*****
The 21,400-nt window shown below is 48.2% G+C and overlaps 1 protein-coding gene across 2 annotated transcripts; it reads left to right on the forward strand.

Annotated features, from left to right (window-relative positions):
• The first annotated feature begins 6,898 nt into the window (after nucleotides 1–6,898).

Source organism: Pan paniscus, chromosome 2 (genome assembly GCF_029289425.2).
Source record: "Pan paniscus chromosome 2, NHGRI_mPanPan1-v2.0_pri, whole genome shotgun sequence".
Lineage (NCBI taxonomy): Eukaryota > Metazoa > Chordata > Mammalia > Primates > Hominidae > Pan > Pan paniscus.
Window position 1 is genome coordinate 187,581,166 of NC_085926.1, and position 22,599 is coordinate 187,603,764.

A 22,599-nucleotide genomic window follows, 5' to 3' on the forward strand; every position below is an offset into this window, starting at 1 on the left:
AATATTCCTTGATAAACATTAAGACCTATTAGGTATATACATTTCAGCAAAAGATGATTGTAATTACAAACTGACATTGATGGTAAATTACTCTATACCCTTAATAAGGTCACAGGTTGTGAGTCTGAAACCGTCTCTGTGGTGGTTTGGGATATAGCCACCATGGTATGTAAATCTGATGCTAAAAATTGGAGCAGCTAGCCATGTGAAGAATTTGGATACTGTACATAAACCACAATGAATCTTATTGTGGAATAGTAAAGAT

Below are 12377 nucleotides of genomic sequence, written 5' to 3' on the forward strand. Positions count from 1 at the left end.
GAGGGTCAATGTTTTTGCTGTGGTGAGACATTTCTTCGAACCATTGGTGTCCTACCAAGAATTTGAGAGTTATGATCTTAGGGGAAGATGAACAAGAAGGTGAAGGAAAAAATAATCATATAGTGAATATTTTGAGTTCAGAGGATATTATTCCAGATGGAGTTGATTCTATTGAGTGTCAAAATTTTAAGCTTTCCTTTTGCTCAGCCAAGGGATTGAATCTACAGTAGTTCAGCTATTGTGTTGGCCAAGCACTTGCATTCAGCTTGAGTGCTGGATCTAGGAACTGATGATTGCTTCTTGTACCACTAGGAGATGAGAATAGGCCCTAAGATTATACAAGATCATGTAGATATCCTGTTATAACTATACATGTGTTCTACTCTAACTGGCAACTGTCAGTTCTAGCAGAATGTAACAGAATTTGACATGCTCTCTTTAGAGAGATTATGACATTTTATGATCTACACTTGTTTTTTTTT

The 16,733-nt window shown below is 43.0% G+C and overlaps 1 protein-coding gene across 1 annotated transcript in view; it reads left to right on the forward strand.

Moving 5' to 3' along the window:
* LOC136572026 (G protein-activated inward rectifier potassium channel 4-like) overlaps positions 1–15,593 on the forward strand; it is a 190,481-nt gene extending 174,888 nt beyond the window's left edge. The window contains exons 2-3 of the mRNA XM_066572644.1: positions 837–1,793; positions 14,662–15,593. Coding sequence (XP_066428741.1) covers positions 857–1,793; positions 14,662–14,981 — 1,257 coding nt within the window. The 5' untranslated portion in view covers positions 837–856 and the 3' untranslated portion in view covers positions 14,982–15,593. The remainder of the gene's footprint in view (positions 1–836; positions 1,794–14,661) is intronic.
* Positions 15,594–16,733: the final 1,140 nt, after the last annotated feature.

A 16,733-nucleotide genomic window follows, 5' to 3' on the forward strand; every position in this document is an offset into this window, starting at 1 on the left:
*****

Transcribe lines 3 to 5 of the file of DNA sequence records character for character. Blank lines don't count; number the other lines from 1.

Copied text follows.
• The first annotated feature begins 6,898 nt into the window (after nucleotides 1–6,898).

Source organism: Pan paniscus, chromosome 2 (genome assembly GCF_029289425.2).
Source record: "Pan paniscus chromosome 2, NHGRI_mPanPan1-v2.0_pri, whole genome shotgun sequence".